Things You'll Need
Sprinkle the inside of your socks (and shoes) with deodorant foot powder before putting them on. This will help prevent sock odor.
If you can’t launder sweaty socks immediately after wearing them, hang them up to dry as quickly as possible. Sweaty socks, left damp and stuffed into a hamper, only grow more malodorous.
Don’t mix any bleach with the vinegar (it can cause hazardous fumes). If socks are white cotton, you can run them through the wash with detergent and bleach, skipping the vinegar. Bleach effectively rids socks of odor, but should not be used on colored socks.
Bacteria, fungus and sweat by-products cause foot odor. Sweaty socks, trapped in shoes all day, easily pick up this odor. Sometimes the stench lingers on the socks, even after they've been laundered, and can be embarrassing. A simple ingredient in the home (or available at grocery stores) neutralizes sock odor safely and at little expense. In just under an hour, you can get rid of foot odor from your socks, with little effort.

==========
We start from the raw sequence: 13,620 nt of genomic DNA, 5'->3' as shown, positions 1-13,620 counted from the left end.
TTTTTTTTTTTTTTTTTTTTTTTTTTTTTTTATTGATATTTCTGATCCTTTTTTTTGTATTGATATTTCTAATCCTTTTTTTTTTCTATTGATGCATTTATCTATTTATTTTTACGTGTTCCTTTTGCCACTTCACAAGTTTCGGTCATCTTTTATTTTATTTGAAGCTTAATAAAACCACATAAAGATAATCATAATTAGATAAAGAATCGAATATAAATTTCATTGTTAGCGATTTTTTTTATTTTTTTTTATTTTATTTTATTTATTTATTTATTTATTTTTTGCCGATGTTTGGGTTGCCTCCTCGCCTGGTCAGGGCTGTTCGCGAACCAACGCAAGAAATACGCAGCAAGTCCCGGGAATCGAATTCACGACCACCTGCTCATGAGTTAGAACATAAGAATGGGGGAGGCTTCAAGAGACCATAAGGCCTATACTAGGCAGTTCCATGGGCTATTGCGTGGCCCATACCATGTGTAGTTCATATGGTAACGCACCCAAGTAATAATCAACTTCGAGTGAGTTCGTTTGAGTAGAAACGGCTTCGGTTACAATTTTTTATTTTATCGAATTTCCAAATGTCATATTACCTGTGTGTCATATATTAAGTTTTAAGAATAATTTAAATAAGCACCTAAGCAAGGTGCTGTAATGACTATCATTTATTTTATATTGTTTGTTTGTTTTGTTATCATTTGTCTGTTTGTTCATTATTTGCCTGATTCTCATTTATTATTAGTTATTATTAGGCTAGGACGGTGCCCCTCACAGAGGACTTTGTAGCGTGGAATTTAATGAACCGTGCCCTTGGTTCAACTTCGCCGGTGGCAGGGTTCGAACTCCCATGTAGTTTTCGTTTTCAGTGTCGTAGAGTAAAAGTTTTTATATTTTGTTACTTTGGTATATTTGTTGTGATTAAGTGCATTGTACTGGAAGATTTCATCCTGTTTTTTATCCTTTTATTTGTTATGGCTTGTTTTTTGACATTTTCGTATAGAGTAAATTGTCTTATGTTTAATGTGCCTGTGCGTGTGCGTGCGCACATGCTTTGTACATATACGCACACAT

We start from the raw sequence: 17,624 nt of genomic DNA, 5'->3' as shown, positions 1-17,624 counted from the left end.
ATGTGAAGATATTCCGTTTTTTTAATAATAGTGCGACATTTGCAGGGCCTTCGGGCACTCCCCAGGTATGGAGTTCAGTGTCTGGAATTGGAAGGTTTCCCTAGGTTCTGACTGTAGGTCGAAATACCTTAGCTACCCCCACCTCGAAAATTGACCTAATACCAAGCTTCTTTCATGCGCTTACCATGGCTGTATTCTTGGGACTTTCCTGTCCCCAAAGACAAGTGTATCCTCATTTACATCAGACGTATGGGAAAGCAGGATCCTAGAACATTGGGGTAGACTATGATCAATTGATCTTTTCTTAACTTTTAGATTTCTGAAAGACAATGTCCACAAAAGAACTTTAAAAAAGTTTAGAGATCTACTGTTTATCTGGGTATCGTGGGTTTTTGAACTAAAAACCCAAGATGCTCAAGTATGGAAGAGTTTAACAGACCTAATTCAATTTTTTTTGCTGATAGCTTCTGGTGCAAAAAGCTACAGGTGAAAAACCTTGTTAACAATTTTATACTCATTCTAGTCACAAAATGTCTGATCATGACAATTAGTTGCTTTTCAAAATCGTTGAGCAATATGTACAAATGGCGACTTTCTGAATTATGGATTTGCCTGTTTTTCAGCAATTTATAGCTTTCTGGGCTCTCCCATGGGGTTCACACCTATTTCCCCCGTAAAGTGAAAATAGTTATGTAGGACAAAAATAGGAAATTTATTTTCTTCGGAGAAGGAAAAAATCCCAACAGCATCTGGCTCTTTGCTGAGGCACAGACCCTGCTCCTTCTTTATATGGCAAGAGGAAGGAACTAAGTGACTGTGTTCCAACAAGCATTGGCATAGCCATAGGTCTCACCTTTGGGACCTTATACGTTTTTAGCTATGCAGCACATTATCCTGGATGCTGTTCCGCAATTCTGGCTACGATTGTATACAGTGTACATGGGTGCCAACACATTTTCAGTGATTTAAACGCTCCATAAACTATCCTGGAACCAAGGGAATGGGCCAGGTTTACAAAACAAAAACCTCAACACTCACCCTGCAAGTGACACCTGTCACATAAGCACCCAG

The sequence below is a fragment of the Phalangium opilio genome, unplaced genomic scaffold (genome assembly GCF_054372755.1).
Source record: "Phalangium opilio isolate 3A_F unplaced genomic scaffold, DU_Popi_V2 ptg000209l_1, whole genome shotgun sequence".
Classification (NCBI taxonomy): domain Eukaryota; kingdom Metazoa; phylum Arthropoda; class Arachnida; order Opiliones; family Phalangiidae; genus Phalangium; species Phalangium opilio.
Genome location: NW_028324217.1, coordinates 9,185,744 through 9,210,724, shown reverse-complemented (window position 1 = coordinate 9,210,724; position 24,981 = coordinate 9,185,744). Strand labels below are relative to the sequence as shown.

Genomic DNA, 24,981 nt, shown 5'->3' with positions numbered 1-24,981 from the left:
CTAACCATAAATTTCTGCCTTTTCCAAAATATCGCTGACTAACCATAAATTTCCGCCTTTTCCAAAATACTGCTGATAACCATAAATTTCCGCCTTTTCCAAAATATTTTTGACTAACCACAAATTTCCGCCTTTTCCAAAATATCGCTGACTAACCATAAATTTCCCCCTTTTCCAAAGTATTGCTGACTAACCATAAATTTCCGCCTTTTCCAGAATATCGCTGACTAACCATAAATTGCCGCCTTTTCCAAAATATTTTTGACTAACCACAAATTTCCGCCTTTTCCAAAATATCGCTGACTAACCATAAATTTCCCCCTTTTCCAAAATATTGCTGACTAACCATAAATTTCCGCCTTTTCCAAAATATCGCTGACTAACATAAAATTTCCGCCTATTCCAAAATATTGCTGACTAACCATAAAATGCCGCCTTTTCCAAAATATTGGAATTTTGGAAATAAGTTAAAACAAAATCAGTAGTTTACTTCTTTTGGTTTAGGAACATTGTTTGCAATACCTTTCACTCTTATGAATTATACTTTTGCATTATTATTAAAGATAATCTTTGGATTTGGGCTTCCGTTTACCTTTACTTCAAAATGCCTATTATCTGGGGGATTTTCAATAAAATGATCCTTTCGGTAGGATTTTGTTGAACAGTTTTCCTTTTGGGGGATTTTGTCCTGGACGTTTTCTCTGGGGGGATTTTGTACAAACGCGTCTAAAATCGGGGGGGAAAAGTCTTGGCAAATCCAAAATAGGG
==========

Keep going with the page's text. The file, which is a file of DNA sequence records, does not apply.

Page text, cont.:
Fill a sink basin with 1 gallon of warm water and 2 cups of white vinegar. Place the socks in this solution to soak.
Soak the socks for half an hour. When the time is up, drain the sink and rinse the socks under warm water,
Launder the socks in the washing machine with a regular load of laundry, using your regular laundry detergent. If you don't have other clothes to wash at this time and don't want to machine wash a small load of socks, fill the sink back up with water and a capful of detergent. Hand wash the socks and rinse well.
Dry the socks in the dryer with a dryer sheet, or hang socks outside in the sun to dry. Socks should be completely dry before you wear them, or fold them to put them away (otherwise they'll develop a musty odor).
Corey M. Mackenzie
Corey M. Mackenzie has been a professional freelance writer for more than two decades. She received a B.A. with honors from Wichita State University. Corey specializes in writing about pets, interior decorating, health care, gardening, fashion, relationships, home improvement and forensic science. Corey's articles have appeared in Garden Guides, Travels and other websites.